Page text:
Cancer cells defy the most fundamental rules that define cells and their behavior. Ranging from overexpression of Ras and Myc oncogenes to degradation of p53 tumor suppressors, cancer cells exhibit wide range of phenotypes that continuously surprise many researchers on a daily basis. Our current understanding of normal cell biology is derived from these transgressions. Cancer research has been burgeoning over the past few decades, and we now begin to appreciate the complexity of our body concerning the molecular feedback mechanism and how one such error can correspond to ultimate collapse of an organism.
One particularly remarkable feature of cancer cells is their metabolism. Normal cells possess a regulated balance between catabolic (breakdown of molecules) and anabolic (biosynthesis of molecules, often with energy expenses) processes. For example, glycolysis (the breakdown of sugar) and gluconeogenesis (sugar biosynthesis) are two opposing processes that must be heavily coordinated both in terms of time and location. Suppose we consumed a donut for breakfast this morning. Our blood glucose levels will escalate, allowing our pancreas to secrete high amounts of insulin into our bloodstream. Insulin is a hormone that triggers somatic tissues to uptake excess glucose from the bloodstream and use it as a fuel to produce ATP. On the other hand, during hypoglycemia, where blood glucose levels are low, the pancreas releases glucagon, which stimulates liver cells to catabolize stored glycogen and release glucose contents into the bloodstream, maintaining a steady glucose concentration.
Many cancer cells love to disturb the metabolic homeostasis by shifting the physiological metabolic flux, often towards a more anabolic state. In particular, many cancer cells tends to reprogram their metabolism by elevating expression of enzymes found in nucleotide biosynthesis (Because cancer cells favor uncontrolled DNA replication, they demand high levels of nucleotides). Researchers in Christofk Laboratory in the Department of Molecular and Medical Pharmacology have recently elucidated how an amino acid, asparagine, can promote cancer cell proliferation.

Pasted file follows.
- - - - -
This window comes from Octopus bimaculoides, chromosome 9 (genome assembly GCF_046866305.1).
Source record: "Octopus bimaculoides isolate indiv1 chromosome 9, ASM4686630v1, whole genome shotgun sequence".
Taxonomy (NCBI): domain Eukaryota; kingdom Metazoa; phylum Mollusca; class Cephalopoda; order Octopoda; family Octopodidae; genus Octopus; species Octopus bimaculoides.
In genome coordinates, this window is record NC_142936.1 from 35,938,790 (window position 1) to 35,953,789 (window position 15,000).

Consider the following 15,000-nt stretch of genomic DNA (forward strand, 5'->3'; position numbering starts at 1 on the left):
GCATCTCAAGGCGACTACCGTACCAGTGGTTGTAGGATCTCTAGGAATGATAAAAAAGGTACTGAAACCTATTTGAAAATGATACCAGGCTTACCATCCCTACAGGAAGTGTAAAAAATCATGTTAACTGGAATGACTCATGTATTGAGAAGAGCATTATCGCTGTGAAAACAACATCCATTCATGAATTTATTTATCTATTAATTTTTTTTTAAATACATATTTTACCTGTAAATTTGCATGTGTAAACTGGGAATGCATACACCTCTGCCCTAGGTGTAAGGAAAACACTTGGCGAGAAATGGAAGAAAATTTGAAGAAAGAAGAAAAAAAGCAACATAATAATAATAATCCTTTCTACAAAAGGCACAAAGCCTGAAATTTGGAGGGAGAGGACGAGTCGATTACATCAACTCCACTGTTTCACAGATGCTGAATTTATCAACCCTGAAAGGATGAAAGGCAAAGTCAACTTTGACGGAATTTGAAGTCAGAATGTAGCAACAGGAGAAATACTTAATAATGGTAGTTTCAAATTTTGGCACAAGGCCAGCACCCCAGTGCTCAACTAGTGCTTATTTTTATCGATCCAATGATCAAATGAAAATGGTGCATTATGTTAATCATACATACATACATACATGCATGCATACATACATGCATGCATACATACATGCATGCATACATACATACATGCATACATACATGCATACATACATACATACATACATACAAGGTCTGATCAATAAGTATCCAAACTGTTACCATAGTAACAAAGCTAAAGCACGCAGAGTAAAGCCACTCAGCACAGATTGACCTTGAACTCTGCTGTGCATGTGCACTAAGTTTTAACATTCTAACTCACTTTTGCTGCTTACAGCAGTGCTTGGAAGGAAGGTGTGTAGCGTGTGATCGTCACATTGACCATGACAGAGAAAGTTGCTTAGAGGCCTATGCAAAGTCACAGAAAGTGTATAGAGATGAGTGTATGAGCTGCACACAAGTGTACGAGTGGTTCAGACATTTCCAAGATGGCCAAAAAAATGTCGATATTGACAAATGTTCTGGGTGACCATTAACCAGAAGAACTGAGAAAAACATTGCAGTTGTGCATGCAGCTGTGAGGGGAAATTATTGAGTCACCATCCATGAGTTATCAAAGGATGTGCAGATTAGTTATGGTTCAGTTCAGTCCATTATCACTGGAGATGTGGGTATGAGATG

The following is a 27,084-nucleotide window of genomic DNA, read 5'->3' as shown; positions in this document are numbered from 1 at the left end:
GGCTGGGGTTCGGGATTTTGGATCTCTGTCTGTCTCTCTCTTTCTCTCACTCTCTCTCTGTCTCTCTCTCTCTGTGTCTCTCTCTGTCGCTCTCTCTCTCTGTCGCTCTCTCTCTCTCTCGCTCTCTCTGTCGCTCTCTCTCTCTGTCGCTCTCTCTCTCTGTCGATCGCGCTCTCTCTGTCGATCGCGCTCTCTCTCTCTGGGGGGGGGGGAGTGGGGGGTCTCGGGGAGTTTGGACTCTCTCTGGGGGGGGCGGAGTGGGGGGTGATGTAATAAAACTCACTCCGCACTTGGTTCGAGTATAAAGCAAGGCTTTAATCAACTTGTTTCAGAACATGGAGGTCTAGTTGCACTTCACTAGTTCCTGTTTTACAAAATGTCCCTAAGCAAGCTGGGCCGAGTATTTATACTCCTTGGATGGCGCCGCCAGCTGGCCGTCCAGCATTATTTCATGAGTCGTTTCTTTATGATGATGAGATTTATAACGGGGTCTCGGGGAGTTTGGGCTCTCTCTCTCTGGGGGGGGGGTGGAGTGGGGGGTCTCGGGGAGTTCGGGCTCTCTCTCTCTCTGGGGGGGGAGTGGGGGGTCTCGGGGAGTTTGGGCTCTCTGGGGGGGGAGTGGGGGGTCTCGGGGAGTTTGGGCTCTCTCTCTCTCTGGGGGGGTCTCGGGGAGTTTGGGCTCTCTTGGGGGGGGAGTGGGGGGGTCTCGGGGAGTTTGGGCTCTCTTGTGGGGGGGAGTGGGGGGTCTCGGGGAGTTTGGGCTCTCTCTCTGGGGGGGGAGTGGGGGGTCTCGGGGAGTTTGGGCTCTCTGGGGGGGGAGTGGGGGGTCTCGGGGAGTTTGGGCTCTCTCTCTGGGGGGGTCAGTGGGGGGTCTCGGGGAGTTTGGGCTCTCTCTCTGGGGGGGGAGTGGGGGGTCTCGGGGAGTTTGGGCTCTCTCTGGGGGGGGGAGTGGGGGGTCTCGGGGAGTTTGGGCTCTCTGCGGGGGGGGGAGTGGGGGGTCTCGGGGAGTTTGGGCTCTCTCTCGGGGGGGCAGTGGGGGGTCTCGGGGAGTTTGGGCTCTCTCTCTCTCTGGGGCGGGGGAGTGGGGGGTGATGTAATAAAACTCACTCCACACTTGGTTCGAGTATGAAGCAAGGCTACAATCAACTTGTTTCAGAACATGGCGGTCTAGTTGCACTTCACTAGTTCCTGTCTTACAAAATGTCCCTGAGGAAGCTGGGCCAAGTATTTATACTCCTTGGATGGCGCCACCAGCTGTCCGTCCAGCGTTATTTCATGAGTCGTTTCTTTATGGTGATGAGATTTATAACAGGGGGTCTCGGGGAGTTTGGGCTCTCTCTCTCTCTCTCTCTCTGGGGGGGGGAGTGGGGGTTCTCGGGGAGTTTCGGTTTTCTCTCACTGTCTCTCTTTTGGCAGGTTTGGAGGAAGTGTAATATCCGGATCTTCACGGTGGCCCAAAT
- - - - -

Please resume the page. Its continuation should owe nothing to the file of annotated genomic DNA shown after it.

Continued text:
Asparagine is classified as a nonessential amino acid with a polar side chain, found on the exterior surfaces of proteins. It is synthesized from another amino acid precursor, aspartate, catalyzed by an enzyme asparagine synthetase (ASNS). Prior studies have demonstrated that cancer cells demand large amounts of asparagine. By silencing ASNS and depleting plasma asparagines levels through asparaginase (Catabolizes asparagines back into aspartate) in sarcoma cells, tumor growth in vivo has been abated (Hettmer, S. et al, 2015).
One of the significant experimental discoveries produced by Christofk Lab is the identification of asparagine as an amino-acid exchange factor. Asparagine is transiently imported, then becomes exported, coupled by massive import of other amino acids. In ASNS-knockdown cell culture (impaired production of asparagine), researchers observed net decreased uptake of several amino acids such as serine, arginine, and histidine. Intriguingly, when these cells were supplemented with asparagine, normal import of these amino acids was restored (Krall et. al. 2016).
The fact that asparagine regulates serine import sparks great interest. Serine is a ubiquitous polar amino acid that acts as targets for phosphorylation in many signaling contexts as well as transcriptional control. It is also an important precursor for nucleotide biosynthesis. If we recall that cancer cells like to shift cellular metabolic fate into a biosynthetic fate, it is reasonable to surmise that cancer cells demand high levels of serine. Again, Christofk Lab has performed ASNS knockdown in order to establish a potential connection between asparagine levels and serine metabolism. Upon decreased intracellular asparagine vis ASNS knockdown, researchers observed upregulated expression of enzymes found in serine biosynthetic pathway. This suggests that by decreasing intracellular asparagine (thus, impaired ability of asparagine to exchange extracellular serine), the cell responds by turning on the transcriptional machinery that promotes increased levels of intracellular serine (Krall et. al, 2016).
Christofk Lab has undoubtedly filled in a huge gap within the scientific community’s limited knowledge of cellular metabolome. Often when we study amino acids in our textbook, we are probably only aware of their rudimentary principles, such as the fact that they make up the polypeptide chain. Little do we realize the importance of these monomers and how they contribute to overall cellular stability. We are very excited about Dr. Christofk’s extraordinary discovery of this coordination between two distinct amino acids and we are certainly looking forward to learning more about different levels of amino acid crosstalk in many other settings!
Hettmer, S. et al. Functional genomic screening reveals asparagine dependence as a metabolic vulnerability in sarcoma. Elife 4, e09436 (2015)
Krall, Abigail S. et al. “Asparagine Promotes Cancer Cell Proliferation through Use as an Amino Acid Exchange Factor.” Nature Communications 7 (2016): 11457. PMC.